The devastating health consequences of Sri Lanka’s economic collapseBMJ 2022; 377 doi: https://doi.org/10.1136/bmj.o1543 (Published 29 June 2022) Cite this as: BMJ 2022;377:o1543
- Sonia Sarkar, freelance journalist
- New Delhi, India
On 22 May, a 2 day old infant in Haldummulla, Sri Lanka, started to experience rapidly falling glucose levels. Her parents wanted to rush her to a nearby hospital but didn’t have enough petrol in their vehicle.
The child’s father queued for petrol for hours, as the infant’s condition deteriorated. Finally, he was able to drive her to the local hospital, only to be told to take her to the emergency unit of an advanced hospital in Colombo, 190 km away.
Unfortunately, it was too late by the time they reached the hospital, and the baby didn’t survive.1
“Severe hypoglycaemia contributed to the death, which could have been prevented if petrol was easily available,” says Lakkumar Fernando, president of Sri Lanka’s Association of Medical Specialists. “Even if we consider this death as a statistic, these deaths will eventually be counted to analyse where the country stands in terms of its healthcare indicators.”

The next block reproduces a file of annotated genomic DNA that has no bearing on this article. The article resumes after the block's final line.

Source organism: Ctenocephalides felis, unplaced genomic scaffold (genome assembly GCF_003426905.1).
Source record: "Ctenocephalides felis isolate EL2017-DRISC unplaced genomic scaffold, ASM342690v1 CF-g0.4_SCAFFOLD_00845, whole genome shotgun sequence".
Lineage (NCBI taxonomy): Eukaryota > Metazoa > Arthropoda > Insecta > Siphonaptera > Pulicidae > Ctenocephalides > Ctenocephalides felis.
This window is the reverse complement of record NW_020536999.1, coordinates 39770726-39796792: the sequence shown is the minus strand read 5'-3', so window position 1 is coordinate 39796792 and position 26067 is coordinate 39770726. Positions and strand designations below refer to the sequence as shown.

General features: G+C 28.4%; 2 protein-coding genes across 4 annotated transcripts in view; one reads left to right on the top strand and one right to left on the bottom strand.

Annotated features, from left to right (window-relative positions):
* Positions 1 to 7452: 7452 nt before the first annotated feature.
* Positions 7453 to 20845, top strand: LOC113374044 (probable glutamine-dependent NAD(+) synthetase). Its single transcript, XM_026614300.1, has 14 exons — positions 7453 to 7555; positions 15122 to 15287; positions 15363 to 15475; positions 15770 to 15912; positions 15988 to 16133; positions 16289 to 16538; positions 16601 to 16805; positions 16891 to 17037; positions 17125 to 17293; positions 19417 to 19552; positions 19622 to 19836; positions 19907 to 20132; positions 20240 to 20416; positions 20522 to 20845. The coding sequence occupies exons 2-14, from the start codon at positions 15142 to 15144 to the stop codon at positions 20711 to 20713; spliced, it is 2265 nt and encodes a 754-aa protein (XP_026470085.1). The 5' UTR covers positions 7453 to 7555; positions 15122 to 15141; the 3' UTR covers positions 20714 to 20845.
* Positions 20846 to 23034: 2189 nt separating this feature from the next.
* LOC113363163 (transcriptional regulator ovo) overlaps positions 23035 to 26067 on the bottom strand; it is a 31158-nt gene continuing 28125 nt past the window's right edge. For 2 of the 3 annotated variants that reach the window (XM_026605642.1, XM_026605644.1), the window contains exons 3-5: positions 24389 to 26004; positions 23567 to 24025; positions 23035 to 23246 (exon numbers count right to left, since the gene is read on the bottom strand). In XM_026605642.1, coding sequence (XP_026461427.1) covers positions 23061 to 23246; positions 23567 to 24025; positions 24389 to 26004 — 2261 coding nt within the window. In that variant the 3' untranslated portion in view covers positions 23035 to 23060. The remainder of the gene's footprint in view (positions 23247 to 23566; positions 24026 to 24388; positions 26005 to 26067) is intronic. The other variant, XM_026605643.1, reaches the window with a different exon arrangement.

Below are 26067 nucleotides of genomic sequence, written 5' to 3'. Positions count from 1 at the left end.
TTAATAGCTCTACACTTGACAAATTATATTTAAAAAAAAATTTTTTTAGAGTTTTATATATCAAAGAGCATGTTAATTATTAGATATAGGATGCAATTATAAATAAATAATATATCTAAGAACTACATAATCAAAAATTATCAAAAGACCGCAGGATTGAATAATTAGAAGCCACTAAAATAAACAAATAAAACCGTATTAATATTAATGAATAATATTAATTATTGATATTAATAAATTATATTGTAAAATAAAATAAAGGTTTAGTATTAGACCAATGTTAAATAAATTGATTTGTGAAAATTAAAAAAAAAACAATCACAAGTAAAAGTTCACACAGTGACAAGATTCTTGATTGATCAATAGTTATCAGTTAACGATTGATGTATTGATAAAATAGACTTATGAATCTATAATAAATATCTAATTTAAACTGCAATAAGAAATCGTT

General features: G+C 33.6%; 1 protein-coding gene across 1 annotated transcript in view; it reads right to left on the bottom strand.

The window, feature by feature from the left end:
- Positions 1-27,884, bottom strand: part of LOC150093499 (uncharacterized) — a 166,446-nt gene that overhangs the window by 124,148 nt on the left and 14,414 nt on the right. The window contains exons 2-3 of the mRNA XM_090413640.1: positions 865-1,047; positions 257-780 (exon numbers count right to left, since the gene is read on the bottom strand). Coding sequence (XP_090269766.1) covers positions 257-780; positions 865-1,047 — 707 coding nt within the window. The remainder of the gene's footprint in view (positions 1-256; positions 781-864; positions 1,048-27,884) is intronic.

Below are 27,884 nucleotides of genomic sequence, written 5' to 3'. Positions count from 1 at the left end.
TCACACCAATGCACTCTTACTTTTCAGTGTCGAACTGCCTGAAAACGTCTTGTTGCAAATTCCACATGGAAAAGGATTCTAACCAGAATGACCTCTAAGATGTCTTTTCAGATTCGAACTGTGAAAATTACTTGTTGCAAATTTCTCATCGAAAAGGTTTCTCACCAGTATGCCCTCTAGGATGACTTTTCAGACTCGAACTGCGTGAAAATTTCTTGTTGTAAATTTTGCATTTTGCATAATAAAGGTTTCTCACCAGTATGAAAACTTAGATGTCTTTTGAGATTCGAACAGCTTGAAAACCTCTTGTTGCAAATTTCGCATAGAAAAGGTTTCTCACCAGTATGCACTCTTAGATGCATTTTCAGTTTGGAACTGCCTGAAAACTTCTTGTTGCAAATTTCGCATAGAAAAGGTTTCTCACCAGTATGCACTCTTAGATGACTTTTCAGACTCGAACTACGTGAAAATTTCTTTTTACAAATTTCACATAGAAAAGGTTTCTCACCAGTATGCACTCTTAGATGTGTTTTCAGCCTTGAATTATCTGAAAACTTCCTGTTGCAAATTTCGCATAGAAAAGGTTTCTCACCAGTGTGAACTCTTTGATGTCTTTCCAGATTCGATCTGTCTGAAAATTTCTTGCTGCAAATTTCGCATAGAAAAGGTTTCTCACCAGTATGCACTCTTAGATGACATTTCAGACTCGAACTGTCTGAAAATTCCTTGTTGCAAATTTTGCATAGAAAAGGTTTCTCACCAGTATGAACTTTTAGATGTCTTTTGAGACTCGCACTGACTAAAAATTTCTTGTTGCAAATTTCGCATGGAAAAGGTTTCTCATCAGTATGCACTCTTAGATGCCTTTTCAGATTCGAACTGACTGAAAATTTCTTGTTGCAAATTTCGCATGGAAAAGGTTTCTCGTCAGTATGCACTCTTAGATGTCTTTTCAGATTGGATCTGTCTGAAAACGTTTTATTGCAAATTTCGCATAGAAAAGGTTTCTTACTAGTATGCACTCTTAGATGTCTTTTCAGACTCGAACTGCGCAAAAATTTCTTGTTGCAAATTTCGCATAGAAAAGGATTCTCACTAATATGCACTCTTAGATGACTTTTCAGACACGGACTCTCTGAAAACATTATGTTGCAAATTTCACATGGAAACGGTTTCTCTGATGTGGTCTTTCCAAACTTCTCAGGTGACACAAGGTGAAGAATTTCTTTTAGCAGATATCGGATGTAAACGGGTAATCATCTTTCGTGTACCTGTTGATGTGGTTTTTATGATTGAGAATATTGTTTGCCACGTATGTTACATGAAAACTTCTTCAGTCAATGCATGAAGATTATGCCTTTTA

On 20 May 2022, Sri Lanka failed to make £63m ($77m, €73m) of foreign debt repayments. The default has made it harder to borrow money and has devalued the country’s currency. Inflation hit 30%, and the government no longer has the cash reserves to import food, fuel, and medicines. The pandemic—and the subsequent collapse of tourism—is one reason, but critics also cite mismanagement, such as a series of tax cuts that have left the government short of funds. Desperate citizens have rioted, and politicians have gone into hiding.
Sri Lanka’s universally accessible healthcare system is also on the verge of collapse. With no foreign cash reserves available for imports, the country has an …